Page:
First up on our self-guided walking tour is the Esplanade, taking in the iconic Merlion water fountain on the edge of the bay and the oddly named “bum-boats” puttering in and out of the Singapore River. Nearby is the luxurious, neo-classical Fullerton Hotel – apparently home to the Ferrari team during the Grand Prix – and the impressive white lattice steelwork of the Anderson Bridge.
Across the bay is the previously mentioned Marina Bay Sands Hotel and luxury shopping complex. If spending a small fortune on staying the night isn’t enough, the mall below offers retail opportunities from all the high end jewellery and couture brands you have ever heard of, as well as many more that you haven’t.
Persevere through the shops and the hotel and you come out into the Gardens by the Bay, a huge park with a unique mix of natural tropical planting and futuristic tree-like structures. A few of these “trees” can be climbed with an aerial walkway linking them, while another features a popular open air restaurant high up in its canopy. Here, in this artificial grove in the late evening, you can catch a fantastic musical light show; best viewed by lying flat on your back on the floor to look up at the pulsing, illuminated structures.
Back across town, just beyond The Stamford, is the historic Raffles Hotel; probably still the best known hotel in Singapore despite the bling of the young pretender. Visitors to this impressive colonial-style building tend to head straight for the Long Bar and, after crunching their way across the discarded monkey nut shells on the floor, sit on a stool and order the world famous Singapore Sling cocktail. At around S$30 (£17.50) it’s not a cheap drink but you’ve flown 13 hours to get here and saved a lot of money by not staying at the hotel with the incredible pool, so why not treat yourself?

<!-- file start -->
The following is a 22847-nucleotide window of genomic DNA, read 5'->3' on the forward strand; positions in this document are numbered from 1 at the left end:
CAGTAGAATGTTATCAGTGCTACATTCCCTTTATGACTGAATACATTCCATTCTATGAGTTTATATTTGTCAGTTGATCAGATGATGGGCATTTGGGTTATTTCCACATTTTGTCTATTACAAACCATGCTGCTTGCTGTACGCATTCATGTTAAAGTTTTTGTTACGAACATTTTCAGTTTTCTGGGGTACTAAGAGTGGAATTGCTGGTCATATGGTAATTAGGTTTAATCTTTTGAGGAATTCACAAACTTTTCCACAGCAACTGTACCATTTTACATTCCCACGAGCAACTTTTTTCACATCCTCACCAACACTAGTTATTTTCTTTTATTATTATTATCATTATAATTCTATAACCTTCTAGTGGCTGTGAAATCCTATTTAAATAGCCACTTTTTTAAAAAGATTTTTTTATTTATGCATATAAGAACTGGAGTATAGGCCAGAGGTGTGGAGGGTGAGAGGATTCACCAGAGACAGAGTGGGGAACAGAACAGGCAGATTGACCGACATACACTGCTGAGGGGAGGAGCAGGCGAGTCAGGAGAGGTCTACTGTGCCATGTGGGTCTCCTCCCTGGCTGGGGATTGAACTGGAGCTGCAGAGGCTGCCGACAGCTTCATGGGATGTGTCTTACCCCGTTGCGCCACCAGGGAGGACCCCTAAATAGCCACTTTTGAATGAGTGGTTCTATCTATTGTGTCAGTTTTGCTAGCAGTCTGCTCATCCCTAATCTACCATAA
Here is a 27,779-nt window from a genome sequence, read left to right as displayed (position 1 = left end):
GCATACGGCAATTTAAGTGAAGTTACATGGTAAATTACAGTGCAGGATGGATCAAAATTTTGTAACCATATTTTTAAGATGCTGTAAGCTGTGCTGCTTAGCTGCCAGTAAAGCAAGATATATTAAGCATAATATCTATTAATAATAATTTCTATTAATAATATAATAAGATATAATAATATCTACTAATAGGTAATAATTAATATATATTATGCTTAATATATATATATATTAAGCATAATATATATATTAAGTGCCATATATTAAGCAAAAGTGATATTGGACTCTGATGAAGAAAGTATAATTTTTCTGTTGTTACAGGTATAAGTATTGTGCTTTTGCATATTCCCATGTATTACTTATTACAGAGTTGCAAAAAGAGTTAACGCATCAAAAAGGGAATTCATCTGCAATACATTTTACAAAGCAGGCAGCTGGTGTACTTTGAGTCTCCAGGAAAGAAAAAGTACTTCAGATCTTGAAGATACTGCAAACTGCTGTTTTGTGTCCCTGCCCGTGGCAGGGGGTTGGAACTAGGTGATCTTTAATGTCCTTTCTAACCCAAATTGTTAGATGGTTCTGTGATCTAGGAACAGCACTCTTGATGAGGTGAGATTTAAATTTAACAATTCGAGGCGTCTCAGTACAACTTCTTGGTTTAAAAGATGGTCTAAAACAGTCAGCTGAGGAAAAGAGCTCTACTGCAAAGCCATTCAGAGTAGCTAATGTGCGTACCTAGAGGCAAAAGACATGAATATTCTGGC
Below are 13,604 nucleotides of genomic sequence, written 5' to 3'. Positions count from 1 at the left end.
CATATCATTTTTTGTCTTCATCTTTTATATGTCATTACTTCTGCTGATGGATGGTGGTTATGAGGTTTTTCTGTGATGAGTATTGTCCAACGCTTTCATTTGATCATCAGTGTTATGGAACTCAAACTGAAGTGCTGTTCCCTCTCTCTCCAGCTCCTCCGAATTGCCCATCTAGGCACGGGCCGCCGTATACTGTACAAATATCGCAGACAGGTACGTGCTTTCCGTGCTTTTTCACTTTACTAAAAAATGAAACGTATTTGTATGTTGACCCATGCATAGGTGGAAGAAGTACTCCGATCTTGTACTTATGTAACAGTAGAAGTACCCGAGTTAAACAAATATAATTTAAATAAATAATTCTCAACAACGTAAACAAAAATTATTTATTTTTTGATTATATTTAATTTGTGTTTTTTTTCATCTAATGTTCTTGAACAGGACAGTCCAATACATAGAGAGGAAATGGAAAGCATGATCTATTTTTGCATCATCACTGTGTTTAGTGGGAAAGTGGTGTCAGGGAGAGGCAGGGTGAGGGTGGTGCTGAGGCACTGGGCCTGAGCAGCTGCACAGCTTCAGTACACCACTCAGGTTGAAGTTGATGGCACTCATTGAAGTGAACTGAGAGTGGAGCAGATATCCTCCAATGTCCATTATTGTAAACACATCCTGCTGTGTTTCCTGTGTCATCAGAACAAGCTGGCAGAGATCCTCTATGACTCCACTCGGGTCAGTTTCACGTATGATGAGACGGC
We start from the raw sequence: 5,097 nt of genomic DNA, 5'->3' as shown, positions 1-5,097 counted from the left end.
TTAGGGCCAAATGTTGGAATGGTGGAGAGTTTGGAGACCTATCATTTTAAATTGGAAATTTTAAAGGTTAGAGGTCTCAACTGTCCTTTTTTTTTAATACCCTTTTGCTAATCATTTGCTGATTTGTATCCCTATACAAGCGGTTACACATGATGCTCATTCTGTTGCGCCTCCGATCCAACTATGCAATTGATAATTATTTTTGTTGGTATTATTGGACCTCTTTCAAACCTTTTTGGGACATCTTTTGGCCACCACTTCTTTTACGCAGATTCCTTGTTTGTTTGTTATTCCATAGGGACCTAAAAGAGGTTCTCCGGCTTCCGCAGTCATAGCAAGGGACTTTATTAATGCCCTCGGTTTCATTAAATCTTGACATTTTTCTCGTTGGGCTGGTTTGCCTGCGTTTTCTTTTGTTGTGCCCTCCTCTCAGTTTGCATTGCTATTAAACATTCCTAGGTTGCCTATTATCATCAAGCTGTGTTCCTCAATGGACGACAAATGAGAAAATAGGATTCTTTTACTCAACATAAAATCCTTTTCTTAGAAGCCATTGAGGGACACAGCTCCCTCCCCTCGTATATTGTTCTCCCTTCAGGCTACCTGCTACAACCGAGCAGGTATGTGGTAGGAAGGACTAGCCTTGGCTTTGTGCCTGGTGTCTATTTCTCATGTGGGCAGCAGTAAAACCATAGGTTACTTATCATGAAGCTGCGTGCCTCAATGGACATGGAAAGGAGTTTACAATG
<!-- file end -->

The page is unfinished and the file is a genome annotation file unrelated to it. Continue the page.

Nearby there are plenty of options for places to eat, with all manner of Malay and Chinese street food sellers to tempt the adventurous or even familiar restaurant chains to guarantee the pre-flight stability of a tried-and-tested Italian meal.
Back in the hotel room, we can’t resist taking a last lingering look at the night-time view from the balcony before settling back into one of the most comfortable hotel beds I’ve experienced for a great night’s sleep.
Whilst the outdoor pool at The Stamford can’t compete with the views from the lofty boat shaped 150m long Marina Bay tank, it is a nice tranquil setting to relax in and a great place to while away the time between checking out of the hotel and checking in for the onward flight.
We stayed two nights in Singapore, which gave us a whole day and two half-days of exploring the city; more than enough time to do it justice. If you have longer, there are other attractions further out of the city such as the Night Safari nocturnal zoo to the north and Sentosa Island Resort to the south where Donald Trump met Kim Jong-un in the historic 2018 summit.
Singapore is one of those places that everyone should visit at least once; there is local culture and colonial history to be found in amongst the high rise and glamour. And as for posting that social-media, envy-inducing infinity pool shot – maybe next time?
The Stamford Hotel
2 Stamford Road, Singapore
Telephone : +65 6338 8585
Stewart Longhurst @SportsandGT